Iowa Gov. Kim Reynolds shakes hands with University of Iowa President J. Bruce Harreld after a visit on the University of Iowa campus to learn about diversifying biomass fuel sources on at the Cambus Maintenance Facility on Wednesday, June, 7, 2017. Reynolds and Lt. Gov. Adam Gregg met with Harreld and other university experts on their visit while discussing the university's biomass portfolio. (The Daily Iowan/Joseph Cress)

Reynolds visits UI, talks renewable energy

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By Madeleine Neal 

madeleine-neal@uiowa.edu

Iowa not only feeds the world, it also fuels it, Gov. Kim Reynolds said during a visit to the University of Iowa on June 7.

Because of this, Reynolds said, she wants the state to continue to lead in renewable energy.

Reynolds and acting Lt. Gov. Adam Gregg visited the UI’s miscanthus energy grass on the south side of the Cambus Maintenance Facility.

The grass is harvested annually and co-fired with coal to produce energy in the UI Power Plant.

“There are so many opportunities with the research that’s going on here at the University of Iowa and across the state,” Reynolds told The Daily Iowan.

The UI plans to run on 40 percent renewable energy by 2020 and to be completely coal-free by 2025.

“[This goal is] very aggressive, but [the UI] feels confident with the update that they gave us today that they can meet that,” Reynolds said. “So this is an opportunity to take these best practices, and help really scale them, and educate other areas across the state on an example of using renewable energy.”

Related: Miscanthus project marches on

As she works on the state’s comprehensive energy plan, Reynolds said, she is also searching for innovative ideas with biomass and biogas.

“[Biomass and biogas are among the] areas we highlighted in the state energy plan,” she said. “This is an opportunity — it’s like a pilot program that we can find out what worked, what didn’t, what were some of the barriers. We were just asking how can we better connect what you’re doing to really implement a plug-and-play for other areas across the state.”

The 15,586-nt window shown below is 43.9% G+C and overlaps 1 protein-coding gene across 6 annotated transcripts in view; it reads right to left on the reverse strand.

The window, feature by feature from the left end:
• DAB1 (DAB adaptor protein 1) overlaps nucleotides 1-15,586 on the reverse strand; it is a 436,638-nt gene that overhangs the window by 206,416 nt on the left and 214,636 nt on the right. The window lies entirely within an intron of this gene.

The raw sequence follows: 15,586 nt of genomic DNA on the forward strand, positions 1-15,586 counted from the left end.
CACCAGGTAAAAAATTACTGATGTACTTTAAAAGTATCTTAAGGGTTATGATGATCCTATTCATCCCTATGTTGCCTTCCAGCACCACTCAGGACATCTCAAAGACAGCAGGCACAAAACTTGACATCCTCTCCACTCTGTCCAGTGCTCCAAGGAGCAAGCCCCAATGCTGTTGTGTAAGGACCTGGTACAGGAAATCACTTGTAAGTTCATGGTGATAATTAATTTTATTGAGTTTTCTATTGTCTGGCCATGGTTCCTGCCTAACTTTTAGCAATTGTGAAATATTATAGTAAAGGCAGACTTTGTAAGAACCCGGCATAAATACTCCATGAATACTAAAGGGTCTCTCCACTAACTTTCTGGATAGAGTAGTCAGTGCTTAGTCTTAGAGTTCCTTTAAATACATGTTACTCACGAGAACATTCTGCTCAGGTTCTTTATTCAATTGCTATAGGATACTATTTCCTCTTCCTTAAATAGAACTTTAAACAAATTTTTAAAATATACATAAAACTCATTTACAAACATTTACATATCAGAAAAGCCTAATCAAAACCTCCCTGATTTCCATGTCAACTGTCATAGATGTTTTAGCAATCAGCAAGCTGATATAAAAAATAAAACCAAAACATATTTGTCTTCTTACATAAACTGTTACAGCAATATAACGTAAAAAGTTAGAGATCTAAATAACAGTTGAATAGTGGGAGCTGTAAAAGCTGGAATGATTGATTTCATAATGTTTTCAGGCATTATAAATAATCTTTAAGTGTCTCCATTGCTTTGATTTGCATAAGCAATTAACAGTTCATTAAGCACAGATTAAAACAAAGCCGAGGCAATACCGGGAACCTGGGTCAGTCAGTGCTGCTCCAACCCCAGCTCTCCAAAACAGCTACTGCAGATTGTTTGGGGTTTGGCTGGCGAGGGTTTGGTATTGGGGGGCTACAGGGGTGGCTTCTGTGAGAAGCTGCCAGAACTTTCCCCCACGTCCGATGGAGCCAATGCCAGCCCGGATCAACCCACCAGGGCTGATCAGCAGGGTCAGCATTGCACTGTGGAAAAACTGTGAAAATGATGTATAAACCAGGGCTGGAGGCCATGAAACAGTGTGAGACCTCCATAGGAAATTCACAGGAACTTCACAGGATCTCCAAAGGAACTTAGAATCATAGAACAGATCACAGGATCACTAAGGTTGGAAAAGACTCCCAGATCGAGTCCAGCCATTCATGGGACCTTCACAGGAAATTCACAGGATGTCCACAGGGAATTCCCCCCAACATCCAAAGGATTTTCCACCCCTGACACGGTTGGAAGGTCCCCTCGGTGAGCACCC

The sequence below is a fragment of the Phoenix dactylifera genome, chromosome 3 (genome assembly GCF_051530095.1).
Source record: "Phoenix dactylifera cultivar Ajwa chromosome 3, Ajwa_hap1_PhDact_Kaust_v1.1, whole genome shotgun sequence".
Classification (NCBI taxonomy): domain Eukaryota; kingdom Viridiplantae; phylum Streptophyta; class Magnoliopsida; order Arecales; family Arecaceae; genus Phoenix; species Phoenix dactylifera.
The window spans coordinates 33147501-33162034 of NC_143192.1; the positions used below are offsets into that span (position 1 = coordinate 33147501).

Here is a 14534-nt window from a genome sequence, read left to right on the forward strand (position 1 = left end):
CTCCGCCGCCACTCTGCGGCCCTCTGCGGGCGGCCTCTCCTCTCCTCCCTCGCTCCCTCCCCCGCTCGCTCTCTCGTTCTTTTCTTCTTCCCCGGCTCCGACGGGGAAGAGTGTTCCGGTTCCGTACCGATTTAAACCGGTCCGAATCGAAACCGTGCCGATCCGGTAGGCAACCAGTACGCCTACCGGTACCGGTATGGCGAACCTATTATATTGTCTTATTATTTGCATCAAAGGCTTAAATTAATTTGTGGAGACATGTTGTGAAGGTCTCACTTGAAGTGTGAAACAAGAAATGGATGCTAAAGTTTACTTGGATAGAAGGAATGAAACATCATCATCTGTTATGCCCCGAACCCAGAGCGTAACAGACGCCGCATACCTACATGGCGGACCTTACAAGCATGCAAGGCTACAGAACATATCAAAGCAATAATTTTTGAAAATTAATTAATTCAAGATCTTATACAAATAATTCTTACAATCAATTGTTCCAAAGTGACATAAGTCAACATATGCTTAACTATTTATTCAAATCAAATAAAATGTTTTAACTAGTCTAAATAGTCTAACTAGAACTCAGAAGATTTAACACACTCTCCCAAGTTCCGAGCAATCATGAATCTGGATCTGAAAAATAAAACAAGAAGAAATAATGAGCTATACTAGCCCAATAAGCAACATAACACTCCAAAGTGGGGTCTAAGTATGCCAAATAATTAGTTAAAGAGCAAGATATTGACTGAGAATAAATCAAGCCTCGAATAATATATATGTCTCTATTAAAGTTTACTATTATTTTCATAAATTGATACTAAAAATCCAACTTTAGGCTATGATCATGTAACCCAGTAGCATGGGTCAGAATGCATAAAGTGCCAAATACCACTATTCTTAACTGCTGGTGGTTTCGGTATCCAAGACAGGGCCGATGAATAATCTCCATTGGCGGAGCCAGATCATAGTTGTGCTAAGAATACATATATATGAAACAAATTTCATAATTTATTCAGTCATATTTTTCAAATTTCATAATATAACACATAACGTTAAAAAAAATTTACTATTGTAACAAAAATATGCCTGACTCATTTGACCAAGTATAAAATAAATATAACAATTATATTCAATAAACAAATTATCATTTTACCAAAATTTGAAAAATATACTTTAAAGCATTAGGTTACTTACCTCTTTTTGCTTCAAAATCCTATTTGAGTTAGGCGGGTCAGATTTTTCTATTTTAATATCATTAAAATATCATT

Reynolds said by turning crops into fuel, agriculture becomes more valuable. This is important, she said, given the depressed commodity prices for farmers.

“[State officials] are putting those options together right now, [so] we’re not going to speculate on what that’s going to look like, because I don’t know right now — it fluctuates from day to day,” she said. “In the meantime, we’re going to continue to look for opportunities to grow the economy.”

Reynolds said the public-private partnership among universities, the Department of Natural Resources, the Department of Energy, and the private sector will continue to produce advances in clean energy.

“We lead the nation in ethanol and biodiesel,” she said. “And here’s an opportunity with our natural resources and the tremendous amount of biomass we have in the state of Iowa to continue to add value to our economy by using the byproducts just like the grass that we’re standing in front of now to really look for opportunities to replace coal with renewables. We think there’s great opportunity there.”

 

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